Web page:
After the radio show that morning, another listener e-mailed me. I had referred to Kim's call as the welcome parade Vietnam veterans never received. In response, he said: "I'm one of those vets and your observation made me feel better about the sacrifice I made small though it was compared to that of others." He wrote: "Several years ago my daughter-in-law mentioned my year in Vietnam and thanked me for serving there. I surprised her when I told her that she was the first person to tell me that."
Warts and all, we are an exceptional nation of exceptional people -- most of us motivated by the founding principles that men fought and died for, principles that motivated our involvement in Vietnam and that we lost along the way there; principles that many of us worry the majority of our political class is forgetting again.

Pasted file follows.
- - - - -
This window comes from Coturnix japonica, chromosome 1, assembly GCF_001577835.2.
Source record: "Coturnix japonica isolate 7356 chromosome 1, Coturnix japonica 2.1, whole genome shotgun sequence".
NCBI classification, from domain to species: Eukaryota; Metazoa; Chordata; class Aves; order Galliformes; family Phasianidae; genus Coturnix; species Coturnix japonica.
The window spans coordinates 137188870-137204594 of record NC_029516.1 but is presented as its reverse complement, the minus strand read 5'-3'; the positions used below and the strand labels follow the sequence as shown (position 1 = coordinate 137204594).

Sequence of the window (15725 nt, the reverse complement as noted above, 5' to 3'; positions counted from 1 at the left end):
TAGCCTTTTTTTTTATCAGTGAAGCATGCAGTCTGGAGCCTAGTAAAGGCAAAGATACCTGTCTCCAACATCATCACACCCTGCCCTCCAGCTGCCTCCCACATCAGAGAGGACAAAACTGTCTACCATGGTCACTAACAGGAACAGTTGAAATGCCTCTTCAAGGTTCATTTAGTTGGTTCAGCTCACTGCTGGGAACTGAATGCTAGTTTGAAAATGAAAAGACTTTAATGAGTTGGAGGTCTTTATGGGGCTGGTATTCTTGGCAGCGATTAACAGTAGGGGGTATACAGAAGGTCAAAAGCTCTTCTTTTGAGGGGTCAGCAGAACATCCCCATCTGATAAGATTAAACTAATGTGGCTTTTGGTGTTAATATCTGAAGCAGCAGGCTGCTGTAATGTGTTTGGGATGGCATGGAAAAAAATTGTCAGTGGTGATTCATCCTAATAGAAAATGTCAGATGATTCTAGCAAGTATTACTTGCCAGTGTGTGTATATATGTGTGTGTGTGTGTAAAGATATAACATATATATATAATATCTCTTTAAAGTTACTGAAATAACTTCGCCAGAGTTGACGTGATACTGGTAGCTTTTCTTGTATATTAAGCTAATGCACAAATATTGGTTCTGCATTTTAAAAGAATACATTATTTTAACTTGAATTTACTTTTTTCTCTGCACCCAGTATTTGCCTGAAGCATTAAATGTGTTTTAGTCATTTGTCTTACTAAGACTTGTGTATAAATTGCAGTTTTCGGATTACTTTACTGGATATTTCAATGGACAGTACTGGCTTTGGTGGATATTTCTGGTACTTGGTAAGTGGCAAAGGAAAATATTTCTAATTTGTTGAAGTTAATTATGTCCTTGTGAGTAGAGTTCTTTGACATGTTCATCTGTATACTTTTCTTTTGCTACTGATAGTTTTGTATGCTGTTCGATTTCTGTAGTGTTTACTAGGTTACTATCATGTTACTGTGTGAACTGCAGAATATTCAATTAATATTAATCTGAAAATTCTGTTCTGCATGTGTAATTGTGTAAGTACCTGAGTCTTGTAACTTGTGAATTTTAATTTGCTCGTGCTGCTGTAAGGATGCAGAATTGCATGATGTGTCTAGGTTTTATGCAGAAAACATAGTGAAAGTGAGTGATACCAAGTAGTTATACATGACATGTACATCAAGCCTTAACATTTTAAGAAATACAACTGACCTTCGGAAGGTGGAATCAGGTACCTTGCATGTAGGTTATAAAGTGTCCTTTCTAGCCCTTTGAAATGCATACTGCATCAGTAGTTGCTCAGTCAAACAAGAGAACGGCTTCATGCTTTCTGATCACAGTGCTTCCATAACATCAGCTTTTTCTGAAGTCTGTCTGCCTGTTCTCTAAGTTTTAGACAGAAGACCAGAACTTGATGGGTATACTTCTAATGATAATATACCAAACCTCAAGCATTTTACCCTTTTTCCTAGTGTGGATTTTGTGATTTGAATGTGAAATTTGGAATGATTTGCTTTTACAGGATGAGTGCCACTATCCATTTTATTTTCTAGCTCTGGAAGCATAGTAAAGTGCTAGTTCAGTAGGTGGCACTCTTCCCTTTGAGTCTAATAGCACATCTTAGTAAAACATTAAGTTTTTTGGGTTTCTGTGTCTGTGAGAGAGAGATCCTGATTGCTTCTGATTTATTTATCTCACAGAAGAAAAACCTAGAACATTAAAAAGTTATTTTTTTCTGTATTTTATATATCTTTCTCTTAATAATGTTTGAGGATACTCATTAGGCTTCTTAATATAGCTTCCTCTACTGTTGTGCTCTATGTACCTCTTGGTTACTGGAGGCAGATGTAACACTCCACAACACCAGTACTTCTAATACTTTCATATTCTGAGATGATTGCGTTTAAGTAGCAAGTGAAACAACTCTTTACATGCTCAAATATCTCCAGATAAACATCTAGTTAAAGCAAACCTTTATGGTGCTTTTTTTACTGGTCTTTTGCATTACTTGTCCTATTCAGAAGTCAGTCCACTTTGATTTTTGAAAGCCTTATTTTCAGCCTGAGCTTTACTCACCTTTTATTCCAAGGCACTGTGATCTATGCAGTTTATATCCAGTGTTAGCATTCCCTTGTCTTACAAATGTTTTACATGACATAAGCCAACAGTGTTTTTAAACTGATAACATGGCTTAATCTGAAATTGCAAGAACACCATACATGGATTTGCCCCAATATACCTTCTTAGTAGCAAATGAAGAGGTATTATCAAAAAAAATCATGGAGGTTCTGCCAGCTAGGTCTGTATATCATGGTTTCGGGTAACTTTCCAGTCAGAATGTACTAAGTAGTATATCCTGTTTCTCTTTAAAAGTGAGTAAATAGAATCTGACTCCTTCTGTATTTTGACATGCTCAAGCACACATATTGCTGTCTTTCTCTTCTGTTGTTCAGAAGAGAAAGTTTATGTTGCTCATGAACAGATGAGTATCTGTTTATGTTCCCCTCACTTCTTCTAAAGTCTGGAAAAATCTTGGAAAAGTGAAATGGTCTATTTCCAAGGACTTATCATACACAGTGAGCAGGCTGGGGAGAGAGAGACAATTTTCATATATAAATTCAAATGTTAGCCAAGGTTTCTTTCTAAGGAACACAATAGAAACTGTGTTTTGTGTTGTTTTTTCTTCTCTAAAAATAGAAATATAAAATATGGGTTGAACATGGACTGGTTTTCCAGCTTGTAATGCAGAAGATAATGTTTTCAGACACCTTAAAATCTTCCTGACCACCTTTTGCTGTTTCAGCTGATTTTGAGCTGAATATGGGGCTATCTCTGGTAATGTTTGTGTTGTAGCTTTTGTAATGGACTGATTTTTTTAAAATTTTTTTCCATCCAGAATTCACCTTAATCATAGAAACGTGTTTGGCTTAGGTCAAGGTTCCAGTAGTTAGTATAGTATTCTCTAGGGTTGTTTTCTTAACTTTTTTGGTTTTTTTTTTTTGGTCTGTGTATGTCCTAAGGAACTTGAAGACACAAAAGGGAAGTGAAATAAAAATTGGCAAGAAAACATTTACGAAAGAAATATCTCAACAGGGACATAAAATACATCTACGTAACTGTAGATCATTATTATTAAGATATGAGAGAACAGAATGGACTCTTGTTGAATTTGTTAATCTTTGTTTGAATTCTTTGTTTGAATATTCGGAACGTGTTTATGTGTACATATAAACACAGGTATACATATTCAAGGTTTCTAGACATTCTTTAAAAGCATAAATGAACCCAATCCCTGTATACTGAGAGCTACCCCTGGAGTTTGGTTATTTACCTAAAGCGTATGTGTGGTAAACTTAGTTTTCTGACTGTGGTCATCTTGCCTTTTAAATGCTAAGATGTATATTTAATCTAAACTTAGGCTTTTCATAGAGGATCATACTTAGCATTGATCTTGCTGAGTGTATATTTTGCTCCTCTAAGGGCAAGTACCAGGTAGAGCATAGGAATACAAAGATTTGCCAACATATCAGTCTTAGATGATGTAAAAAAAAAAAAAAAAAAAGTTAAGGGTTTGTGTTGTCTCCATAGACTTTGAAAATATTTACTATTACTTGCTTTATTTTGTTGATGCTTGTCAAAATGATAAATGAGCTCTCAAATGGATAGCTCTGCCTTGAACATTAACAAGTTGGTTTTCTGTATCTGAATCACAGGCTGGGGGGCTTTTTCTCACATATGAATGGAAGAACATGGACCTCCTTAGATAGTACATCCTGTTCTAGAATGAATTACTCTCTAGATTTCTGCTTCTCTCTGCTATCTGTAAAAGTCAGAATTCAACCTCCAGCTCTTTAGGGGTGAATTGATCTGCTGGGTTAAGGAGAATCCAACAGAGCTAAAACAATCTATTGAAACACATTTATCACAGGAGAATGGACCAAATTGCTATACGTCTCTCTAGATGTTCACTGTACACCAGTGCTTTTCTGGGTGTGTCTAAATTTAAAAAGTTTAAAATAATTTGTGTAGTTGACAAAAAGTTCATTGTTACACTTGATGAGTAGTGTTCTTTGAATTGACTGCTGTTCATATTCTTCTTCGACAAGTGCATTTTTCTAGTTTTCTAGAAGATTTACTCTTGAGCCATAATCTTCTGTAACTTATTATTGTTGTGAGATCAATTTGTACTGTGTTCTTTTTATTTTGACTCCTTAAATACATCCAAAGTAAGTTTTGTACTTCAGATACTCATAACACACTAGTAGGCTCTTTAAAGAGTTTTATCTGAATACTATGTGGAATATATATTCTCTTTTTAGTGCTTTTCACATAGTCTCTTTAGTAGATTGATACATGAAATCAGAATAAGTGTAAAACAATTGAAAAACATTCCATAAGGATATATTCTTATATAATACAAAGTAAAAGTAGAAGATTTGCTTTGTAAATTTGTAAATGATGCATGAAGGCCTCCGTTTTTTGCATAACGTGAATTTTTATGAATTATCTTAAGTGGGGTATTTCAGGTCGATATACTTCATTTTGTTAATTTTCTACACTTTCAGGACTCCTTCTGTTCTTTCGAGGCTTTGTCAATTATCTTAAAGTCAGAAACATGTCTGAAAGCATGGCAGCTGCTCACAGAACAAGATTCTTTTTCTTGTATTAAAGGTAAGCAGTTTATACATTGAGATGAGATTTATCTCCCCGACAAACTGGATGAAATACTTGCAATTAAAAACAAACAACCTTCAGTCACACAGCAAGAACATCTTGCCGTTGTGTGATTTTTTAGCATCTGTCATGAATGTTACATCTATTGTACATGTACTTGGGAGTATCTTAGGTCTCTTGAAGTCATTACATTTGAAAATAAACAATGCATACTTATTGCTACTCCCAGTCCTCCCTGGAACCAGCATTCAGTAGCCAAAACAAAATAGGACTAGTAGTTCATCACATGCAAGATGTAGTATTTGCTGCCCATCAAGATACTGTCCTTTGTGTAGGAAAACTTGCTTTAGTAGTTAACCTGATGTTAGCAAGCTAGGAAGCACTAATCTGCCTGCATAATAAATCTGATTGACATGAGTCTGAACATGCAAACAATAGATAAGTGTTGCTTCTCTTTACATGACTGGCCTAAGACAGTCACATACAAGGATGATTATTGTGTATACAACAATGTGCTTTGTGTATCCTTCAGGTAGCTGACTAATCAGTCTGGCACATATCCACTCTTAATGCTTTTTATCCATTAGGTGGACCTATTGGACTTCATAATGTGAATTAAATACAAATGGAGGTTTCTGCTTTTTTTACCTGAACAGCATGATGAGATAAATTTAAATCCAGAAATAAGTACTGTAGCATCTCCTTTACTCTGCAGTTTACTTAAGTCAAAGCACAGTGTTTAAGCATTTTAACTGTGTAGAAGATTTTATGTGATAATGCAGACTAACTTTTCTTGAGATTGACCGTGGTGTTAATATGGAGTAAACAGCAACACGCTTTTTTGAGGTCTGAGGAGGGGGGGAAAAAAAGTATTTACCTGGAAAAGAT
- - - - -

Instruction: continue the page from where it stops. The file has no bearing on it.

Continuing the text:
"Every morning I wake up and thank God that I'm here," said Mike, calling the same radio program during the same week. He was responding to a New York Times story about American expatriates renouncing their citizenship.
Mike, who was born in Croatia but raised a family here, would have none of it. A listener to conservative radio, he's become too used to hearing not from overtaxed executives living in Switzerland, but regular folks incensed at the major shift the Democratic Party seems to be forcing on the country.
"I cannot believe that one and a half years of Obama will bring the American people to its knees," Mike said. "You have to fight for your freedom."
There is something special about America. We have to work to keep it that way, forever treasuring the beacon that our nation is and needs to be, and never forgetting the dad from Hanoi, the proud soldiers or the lovers of freedom from all parts of the world.